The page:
One's playing a game. The other's keeping score.
When wild-child Aggie Johansson shows up for an interview with the last person she’d ever want to work for, golden-boy entrepreneur Max Treadwell, she has one goal—to not be offered the position. While she hates to disappoint the two matchmaking grandmothers who’d pressed Max to hire her, she wants nothing to do with a pity job. Besides, the guy could easily win Mr. Pompous Ass of the year.
The last thing Max wants is to offer Aggie a job. The woman, a mixture of bizarre and annoying, has gone through at least a half-dozen employers this year already. He might’ve promised Grandmother he’d hire her, but if Aggie doesn’t take it because he’s more than a little un-charming, that won’t be his fault. After all, his company is on the brink of a major land acquisition, and the last thing he needs is a screw-up as a personal assistant.
With neither of them willing to disappoint their grandmothers, the interview becomes the stuff of legends, and somehow, before either can blink, they’re suddenly stuck working together.
Aggie’s determined the only way out is to be the worst assistant ever and get fired...
Max knows his grandmother would kill him if he fired Aggie, so he’ll just have to be so awful she quits...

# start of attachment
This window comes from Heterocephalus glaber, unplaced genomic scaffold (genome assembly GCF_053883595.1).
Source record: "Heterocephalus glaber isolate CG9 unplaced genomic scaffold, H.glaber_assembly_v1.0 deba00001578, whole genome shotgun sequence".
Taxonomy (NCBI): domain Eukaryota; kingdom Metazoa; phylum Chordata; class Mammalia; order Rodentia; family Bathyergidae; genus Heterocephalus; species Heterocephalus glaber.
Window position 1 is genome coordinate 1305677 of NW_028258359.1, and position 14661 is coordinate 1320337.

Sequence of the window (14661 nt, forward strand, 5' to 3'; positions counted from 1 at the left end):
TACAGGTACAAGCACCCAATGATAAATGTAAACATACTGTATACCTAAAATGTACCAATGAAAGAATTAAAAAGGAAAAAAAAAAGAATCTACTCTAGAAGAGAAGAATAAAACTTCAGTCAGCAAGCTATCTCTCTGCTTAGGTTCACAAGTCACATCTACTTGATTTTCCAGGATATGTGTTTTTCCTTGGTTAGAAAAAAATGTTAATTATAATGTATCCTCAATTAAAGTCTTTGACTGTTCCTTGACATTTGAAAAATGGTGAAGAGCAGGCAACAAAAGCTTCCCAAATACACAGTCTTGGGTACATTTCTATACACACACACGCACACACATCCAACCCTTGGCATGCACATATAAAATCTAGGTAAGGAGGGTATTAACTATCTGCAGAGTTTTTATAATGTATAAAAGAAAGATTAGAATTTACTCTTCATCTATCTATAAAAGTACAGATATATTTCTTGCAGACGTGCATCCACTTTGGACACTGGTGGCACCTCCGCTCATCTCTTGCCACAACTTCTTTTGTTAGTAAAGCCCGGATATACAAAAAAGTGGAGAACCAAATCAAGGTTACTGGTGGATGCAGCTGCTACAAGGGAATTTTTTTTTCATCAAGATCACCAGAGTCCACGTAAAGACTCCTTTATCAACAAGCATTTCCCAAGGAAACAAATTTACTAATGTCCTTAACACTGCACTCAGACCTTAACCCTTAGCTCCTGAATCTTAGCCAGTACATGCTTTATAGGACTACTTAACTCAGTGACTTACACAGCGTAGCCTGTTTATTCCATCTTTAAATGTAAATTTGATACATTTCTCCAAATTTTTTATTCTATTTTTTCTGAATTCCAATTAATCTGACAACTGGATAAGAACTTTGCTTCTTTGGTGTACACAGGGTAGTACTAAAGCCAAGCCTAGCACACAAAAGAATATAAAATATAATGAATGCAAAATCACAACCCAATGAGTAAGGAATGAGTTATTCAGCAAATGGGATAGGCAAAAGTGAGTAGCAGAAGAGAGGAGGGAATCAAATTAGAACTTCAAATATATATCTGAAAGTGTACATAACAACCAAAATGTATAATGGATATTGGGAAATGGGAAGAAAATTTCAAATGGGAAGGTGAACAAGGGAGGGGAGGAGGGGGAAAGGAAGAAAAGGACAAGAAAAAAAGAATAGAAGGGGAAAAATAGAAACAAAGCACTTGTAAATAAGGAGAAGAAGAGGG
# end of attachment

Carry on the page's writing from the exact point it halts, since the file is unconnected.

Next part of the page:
But what happens next, no one could have seen coming.
|Entangled Publishing, LLC
About the Author
Lisa Wells write romantic comedy with enough steam to fog your eyeglasses, your brain, and sometimes your Kindle screen. On the other hand, her eighty-year-old mother-in-law has read Lisa’s steamiest book and lived to offer her commentary. Which went something like this: You used words I’ve never heard of…
Lisa’s the author of the Off The Wall Proposals series from Entangled.
She lives in Missouri with her husband and slightly-chunky rescue dog. Lisa loves dark chocolate, red wine, and those rare mornings when her skinny jeans fit. Which isn’t often, considering the first two entries on her love-it list.
Lisa Wells is a nonfiction writer and poet from Portland, Oregon. Her debut collection of poetry, The Fix, won the Iowa Poetry Prize. Her essays and poems have appeared in The New York Times, Harper’s Magazine, Granta, The Believer, n+1, and other publications. She lives in Seattle and is an editor at The Volta and at Letter Machine Editions.